There was a time, it seems so long ago, when we hungered for the words of wise and thoughtful men and women. We congregated in public parks to listen, or hungered to read the words of statesmen and orators chronicled in circulars or newspapers, or gathered around the radio, and, later, television and listened and watched in rapt attention as the great issues of the day were discussed and debated.
And, yes, there were always the petty politicians and the Elmer Gantry-type rabble rousers and fire-and-brimstone sermonizers and a variety of raconteurs who regaled their minions, but serious discussions and debates of the great issues of the day flourished. People, complacent and comfortable were moved from their zones of comfort by the words of fellow Americans like Frederick Douglas, Ralph Waldo Emerson, Emma Goldman, Horace Greeley, Franklin Roosevelt, John Kennedy, Ronald Reagan, and countless others.
William Jennings Bryan mesmerized the Democratic convention in 1869, when he admonished the assembled delegates… “Ah, my friends, we say not one word against those who live upon the Atlantic Coast, but the hardy pioneers who have braved all the dangers of the wilderness, who have made the desert to blossom as the rose, the pioneers away out there who rear their children near to nature’s heart, where they can mingle their voices with the voices of the birds out there, where they have erected schoolhouses for the education of their young, churches where they praise their Creator, and cemeteries where rest the ashes of their dead – these people, we say, are as deserving of the consideration of our party as any people in this country…” Years later, an uneasy and frightened nation was reassured by a beloved and trusted President who told us “…we have nothing to fear but fear itself.”
I was privileged to be seated with other members of the press at the west portico of the capitol, on that clear, but bitterly cold day, and sat transfixed as the youngest president in American history proclaimed, “…Let every nation know, whether it wishes us well or ill, that we shall pay any price, bear any burden, meet any hardship, support any friend, oppose any foe to assure the survival and the success of liberty… And so, my fellow Americans: ask not what your country can do for you– ask what you can do for your country. My fellow citizens of the world: ask not what America will do for you, but what together we can do for the freedom of man.”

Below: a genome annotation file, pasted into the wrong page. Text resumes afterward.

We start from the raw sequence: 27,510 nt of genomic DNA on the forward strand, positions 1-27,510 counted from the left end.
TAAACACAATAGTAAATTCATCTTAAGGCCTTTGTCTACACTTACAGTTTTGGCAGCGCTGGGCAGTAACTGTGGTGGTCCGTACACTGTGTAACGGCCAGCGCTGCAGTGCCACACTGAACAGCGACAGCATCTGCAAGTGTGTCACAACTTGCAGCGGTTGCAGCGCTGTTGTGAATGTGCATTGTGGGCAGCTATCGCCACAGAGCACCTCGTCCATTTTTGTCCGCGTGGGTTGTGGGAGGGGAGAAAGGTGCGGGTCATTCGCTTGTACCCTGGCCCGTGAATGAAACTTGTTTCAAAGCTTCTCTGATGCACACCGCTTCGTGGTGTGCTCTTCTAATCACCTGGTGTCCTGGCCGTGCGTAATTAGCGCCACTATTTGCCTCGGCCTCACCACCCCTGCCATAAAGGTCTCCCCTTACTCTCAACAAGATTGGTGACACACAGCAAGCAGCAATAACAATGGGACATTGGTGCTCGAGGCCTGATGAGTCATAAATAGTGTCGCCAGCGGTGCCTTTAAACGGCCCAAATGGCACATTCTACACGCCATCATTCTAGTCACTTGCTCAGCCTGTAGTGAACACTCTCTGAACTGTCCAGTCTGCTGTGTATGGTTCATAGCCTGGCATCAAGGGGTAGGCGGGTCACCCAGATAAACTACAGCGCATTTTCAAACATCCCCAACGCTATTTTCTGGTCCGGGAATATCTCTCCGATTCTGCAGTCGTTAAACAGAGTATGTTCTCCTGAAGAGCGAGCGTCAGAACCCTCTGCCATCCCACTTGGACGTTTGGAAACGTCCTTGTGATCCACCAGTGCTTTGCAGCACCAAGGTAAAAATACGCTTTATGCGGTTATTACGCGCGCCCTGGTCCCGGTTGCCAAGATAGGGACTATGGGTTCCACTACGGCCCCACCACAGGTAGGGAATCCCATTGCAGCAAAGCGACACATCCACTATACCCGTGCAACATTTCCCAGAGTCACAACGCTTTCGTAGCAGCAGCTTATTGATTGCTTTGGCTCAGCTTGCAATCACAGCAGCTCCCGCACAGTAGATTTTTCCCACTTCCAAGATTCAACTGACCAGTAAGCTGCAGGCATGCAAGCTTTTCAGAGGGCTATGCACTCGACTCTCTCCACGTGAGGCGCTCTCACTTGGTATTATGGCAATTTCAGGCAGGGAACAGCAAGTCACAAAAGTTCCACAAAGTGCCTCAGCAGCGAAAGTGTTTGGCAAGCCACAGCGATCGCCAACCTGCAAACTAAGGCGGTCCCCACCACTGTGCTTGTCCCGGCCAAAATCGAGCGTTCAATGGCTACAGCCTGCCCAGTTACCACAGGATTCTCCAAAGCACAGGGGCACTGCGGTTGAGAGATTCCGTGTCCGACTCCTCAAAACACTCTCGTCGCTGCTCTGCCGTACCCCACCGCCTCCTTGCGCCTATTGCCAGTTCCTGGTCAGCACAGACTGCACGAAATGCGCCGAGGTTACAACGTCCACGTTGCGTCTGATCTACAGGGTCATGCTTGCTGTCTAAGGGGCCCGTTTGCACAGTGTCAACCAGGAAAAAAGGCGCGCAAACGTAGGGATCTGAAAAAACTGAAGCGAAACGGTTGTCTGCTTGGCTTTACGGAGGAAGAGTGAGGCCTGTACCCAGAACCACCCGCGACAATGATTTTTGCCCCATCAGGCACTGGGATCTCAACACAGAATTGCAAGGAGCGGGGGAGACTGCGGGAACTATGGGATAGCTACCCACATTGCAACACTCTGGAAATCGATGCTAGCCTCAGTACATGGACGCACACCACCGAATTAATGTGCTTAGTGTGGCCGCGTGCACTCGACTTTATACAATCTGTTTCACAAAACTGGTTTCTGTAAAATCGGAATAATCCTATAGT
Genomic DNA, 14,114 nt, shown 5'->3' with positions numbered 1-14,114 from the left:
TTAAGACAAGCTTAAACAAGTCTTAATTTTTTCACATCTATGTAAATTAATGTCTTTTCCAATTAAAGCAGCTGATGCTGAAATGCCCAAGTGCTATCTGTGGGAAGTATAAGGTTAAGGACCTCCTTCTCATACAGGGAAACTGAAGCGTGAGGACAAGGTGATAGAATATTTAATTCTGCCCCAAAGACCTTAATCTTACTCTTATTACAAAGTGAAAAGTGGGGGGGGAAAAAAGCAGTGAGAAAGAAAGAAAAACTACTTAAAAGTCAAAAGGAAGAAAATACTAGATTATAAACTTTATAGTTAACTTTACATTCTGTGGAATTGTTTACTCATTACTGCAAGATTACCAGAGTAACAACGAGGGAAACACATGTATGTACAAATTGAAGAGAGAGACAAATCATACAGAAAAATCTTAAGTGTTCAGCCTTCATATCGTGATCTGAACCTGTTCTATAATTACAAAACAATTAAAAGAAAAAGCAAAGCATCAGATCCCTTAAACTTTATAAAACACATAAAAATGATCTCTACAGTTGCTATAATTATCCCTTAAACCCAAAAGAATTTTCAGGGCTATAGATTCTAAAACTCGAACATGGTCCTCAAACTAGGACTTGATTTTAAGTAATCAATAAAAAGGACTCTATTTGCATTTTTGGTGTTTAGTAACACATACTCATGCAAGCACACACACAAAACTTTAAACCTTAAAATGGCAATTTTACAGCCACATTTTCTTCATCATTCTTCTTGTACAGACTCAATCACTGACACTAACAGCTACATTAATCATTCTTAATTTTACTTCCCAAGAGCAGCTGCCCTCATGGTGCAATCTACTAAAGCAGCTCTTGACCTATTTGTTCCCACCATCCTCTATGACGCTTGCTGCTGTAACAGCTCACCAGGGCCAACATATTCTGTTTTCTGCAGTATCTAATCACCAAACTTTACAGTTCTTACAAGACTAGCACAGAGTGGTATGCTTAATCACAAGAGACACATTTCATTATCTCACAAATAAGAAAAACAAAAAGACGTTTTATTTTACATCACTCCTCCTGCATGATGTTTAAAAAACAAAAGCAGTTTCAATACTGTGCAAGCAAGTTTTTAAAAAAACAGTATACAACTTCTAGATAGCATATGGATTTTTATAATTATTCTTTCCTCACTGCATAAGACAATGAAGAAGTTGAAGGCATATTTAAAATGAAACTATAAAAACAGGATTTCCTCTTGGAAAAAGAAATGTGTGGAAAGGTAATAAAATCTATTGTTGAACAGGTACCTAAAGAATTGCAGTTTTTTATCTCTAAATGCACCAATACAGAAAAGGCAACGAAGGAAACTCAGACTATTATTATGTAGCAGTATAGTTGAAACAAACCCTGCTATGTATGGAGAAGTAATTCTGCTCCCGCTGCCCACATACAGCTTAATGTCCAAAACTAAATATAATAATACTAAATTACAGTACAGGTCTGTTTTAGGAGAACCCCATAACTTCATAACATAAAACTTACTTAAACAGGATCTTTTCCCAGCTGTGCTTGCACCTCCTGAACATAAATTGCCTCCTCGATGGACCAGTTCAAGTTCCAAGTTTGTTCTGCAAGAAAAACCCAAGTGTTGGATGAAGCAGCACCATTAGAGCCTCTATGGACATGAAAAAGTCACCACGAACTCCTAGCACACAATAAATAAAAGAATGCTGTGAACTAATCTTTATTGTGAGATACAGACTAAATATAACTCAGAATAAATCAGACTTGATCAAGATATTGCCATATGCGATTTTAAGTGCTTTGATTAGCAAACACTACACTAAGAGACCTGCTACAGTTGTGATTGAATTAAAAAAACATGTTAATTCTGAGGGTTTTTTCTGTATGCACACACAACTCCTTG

But today our national political dialogue, our discourse as a nation, seems bereft of wisdom or, often, even a modicum of serious thought. Voices that hinted, or confirmed, our great potential are largely absent from today’s discourse. They are fading echoes of the past.
One of the most important opportunities a future President has to lay out his or her vision for America is when he or she becomes a candidate and addresses the nation. When candidate Trump addressed the nation to announce his candidacy he addressed the issue of immigration thusly, “When Mexico sends its people, they’re not sending their best. They’re not sending you…They’re sending people that have lots of problems, and they’re bringing those problems with us (sic). They’re bringing drugs. They’re bringing crime. They’re rapists. And some, I assume, are good people.”
That’s what passed for insight from a soon-to-be-president. And the discourse has deteriorated ever since. And, since the President caved on the wall in order to temporarily end the government shutdown, provocateur Ann Coulter now reminds us at every opportunity, that President Trump has turned out to be, “the greatest wimp since President George H.W. Bush.”
Make no mistake about it, immigration is a serious issue worthy of serious debate and action. The United States needs sound and constructive immigration policy because the United States simply needs immigration. Immigrants to the United States have played a substantial role in our growth and development. We would, today, have a declining population without immigration and that would equate to declining economic growth and declining prospects for future generations of Americans. Immigration is, and has always been, a vital element of our growth.
Immigration, however, has always been a hot-button issue in our country, and it is not hard to understand why. Workers in marginal jobs understandably feel threatened when there is an infusion of skilled or unskilled labor into the workplace. Historically, however, sound immigration policy and economic growth have always gone hand in hand. Growth creates opportunity and employment always grows with the economy.
The Trumps, Kings (Sen R-Iowa) Coulter’s, Limbaugh’s, Hannity’s, and many others who command so much media time and attention trade in fear; fear of the border, fear of the immigrant, fear of the other, fear of the press, and in doing so they sully public discourse and devalue the gift of free and open debate we enjoy in America.
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